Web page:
Saura and Querejeta plan Picasso 'Guernica' film

Director and producer reunite for movie about the creation of Civil War masterpiece

It all happened in an old atelier at No. 7, Rue de Grands Augustins, Paris. And it all happened in 33 days- the time it took Pablo Picasso to paint Guernica, today one of the most important works in art history. He had initially received the Republican delegation's commission to paint a mural for the Spanish Pavilion of the Paris World Exhibition somewhat reluctantly. But the indiscriminate bombing of the town of Gernika by Franco's Condor Legion on April 26, 1937 changed his opinion. He started painting frenetically. And his lover Dora Maar began to photograph the process.

This is the story to be told in 33 días (or, 33 days), the new film by director Carlos Saura, based on an original idea by Elías Querejeta and likely starring Franco-Spanish actor José García as the Malagueño artist. It is a fascinating subject for a historic reencounter between two Spanish filmmakers who haven't worked together since Dulces horas 30 years ago. Before that, Saura and Querejeta were responsible for bringing several classics of Spanish cinema to the screen, including La caza, Peppermint Frappé and Raise Ravens.

Both he and Querejeta are currently immersed in a sea of arguments over the script. "Elías always insists on arguing, even though the truth is I already have this film very clearly in my head," says Saura, amid laughter.

"Fuck, it seems like we are doing La caza all over again!" shouts Querejeta in the middle of the downtown Madrid bar where we are talking. The Basque producer put the project into motion more than a year ago, but will not produce it himself owing to the legal process in which he finds himself embroiled following the winding-up of his production company.

Set to begin filming in Paris and Gernika in June, 33 días will tell the story of the painting, but also the story about the mad love Picasso shared with his young wife Marie-Thérèse Walter and his faithful lover, the photographer Dora Maar. The former would visit him in his studio in the mornings; the latter in the afternoons. That was until one day, a timetabling mistake led to an unexpected meeting - which is where the script reaches its climax.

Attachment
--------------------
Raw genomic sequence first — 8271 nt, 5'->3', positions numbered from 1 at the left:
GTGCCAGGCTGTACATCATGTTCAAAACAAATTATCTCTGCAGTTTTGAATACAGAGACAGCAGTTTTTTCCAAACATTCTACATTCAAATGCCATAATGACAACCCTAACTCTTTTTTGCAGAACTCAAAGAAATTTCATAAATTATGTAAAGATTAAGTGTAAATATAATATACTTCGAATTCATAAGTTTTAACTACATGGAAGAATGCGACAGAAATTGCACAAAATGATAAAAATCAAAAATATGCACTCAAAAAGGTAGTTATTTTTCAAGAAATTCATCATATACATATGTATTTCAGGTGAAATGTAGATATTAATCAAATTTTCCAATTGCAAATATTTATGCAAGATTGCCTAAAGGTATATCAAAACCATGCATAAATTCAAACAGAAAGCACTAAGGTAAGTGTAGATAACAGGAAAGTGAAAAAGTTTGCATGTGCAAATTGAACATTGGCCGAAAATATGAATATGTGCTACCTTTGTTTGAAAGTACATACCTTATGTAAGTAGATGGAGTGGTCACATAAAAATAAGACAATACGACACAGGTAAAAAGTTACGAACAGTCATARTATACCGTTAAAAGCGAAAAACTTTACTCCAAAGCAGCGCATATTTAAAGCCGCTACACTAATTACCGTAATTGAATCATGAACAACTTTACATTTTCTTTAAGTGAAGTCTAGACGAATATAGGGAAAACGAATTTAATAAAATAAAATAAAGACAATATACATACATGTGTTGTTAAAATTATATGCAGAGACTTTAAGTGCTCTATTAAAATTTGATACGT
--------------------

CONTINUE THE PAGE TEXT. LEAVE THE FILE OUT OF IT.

"I want to recreate Picasso's personal world around Guernica, like the fact that painting this picture was almost a salvation for him at a moment of personal crisis," says Saura. "And above all I want to portray his relationship with Dora Maar, a fascinating character who has interested me my whole life."

The filmmaker admits to being obsessed with the subject matter: "I've been researching without a break since October, surrounded by books on all sides... the truth is, I am almost up to my eyeballs in Picasso, a character I adore, as my [artist] brother Antonio also did."

Pablo Picasso painting Guernica in his Paris studio in spring 1937. The photo is by his lover Dore Maar.
Pablo Picasso painting Guernica in his Paris studio in spring 1937. The photo is by his lover Dore Maar.
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